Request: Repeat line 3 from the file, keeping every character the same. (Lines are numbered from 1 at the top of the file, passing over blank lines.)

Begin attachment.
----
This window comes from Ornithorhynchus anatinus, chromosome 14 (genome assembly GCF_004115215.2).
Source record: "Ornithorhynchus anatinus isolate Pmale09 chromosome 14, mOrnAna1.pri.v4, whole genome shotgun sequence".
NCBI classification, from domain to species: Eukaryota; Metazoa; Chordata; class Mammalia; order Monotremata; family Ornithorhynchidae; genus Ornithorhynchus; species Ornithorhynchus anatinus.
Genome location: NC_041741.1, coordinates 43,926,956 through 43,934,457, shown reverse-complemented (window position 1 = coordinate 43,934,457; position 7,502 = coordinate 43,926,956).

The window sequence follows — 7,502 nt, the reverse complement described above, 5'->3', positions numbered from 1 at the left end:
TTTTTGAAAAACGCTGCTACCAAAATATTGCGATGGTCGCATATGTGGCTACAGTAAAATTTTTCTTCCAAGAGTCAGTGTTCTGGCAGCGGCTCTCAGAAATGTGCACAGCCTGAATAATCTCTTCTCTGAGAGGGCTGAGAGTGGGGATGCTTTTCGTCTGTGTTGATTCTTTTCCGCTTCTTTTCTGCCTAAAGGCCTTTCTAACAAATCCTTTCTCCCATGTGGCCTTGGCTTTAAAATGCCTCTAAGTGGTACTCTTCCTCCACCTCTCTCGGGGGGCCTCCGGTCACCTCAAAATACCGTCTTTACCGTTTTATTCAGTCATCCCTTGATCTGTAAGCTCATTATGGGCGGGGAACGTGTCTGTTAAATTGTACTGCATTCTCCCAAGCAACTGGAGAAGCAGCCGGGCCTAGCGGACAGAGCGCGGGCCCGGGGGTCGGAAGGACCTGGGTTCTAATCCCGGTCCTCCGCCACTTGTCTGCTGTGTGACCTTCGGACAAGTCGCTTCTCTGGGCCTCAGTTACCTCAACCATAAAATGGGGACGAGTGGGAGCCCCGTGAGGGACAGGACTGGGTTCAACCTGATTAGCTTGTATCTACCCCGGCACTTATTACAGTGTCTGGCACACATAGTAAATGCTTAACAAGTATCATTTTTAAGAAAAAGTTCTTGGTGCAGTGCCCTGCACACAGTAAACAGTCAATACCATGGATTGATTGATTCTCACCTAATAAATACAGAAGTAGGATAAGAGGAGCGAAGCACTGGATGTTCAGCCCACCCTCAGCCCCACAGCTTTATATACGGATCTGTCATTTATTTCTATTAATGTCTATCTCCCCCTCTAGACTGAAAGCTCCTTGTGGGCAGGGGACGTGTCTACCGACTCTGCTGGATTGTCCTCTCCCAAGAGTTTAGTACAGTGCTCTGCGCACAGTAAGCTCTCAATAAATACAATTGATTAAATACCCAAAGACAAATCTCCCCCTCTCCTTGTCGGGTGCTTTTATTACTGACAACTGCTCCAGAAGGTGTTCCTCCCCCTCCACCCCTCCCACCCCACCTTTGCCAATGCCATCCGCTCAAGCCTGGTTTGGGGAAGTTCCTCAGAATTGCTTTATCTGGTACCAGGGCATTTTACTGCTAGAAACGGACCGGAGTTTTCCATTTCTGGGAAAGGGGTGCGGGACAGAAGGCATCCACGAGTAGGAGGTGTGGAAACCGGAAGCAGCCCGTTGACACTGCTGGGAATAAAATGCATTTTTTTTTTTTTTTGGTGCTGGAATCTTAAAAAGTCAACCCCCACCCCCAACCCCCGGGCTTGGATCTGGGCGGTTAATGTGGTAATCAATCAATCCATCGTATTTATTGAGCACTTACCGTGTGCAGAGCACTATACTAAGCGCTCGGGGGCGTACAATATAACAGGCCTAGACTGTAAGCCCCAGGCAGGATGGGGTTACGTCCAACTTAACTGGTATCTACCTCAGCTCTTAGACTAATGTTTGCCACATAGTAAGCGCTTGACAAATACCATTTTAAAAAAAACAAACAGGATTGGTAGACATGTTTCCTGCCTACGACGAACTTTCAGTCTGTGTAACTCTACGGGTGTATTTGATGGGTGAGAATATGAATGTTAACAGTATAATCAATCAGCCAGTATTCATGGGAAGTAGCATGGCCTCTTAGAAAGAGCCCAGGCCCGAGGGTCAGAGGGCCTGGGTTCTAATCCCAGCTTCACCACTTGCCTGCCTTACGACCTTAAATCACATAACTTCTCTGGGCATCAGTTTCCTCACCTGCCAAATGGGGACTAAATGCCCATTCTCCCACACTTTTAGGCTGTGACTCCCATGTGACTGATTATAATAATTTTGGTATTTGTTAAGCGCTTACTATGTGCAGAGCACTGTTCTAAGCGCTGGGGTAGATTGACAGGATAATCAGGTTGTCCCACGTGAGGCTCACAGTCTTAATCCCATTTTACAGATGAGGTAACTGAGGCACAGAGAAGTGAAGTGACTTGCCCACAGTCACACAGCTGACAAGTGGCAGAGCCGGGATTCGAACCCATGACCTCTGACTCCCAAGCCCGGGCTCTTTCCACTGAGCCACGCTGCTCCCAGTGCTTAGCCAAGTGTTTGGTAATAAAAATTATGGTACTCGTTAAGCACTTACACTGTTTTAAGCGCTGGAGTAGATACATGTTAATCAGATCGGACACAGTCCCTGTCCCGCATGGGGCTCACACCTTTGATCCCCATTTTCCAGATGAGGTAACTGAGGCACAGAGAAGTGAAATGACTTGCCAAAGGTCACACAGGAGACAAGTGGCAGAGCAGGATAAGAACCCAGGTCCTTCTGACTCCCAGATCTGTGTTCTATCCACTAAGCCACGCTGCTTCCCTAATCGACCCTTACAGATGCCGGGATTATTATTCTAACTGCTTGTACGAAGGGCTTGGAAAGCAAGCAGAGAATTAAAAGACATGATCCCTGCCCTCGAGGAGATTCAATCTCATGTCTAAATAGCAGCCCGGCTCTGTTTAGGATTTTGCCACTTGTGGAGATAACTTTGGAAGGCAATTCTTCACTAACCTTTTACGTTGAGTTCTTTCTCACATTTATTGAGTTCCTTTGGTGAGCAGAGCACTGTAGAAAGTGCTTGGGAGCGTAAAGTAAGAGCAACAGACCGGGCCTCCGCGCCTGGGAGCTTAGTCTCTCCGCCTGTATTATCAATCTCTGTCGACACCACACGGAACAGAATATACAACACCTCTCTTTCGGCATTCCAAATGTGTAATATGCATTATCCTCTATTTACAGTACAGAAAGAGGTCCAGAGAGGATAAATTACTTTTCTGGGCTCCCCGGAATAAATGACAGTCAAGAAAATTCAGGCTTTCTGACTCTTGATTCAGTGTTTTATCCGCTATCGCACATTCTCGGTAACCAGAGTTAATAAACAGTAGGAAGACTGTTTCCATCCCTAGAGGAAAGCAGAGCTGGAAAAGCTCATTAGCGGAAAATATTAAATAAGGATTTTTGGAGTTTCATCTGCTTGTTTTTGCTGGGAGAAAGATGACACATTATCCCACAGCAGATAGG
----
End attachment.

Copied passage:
NCBI classification, from domain to species: Eukaryota; Metazoa; Chordata; class Mammalia; order Monotremata; family Ornithorhynchidae; genus Ornithorhynchus; species Ornithorhynchus anatinus.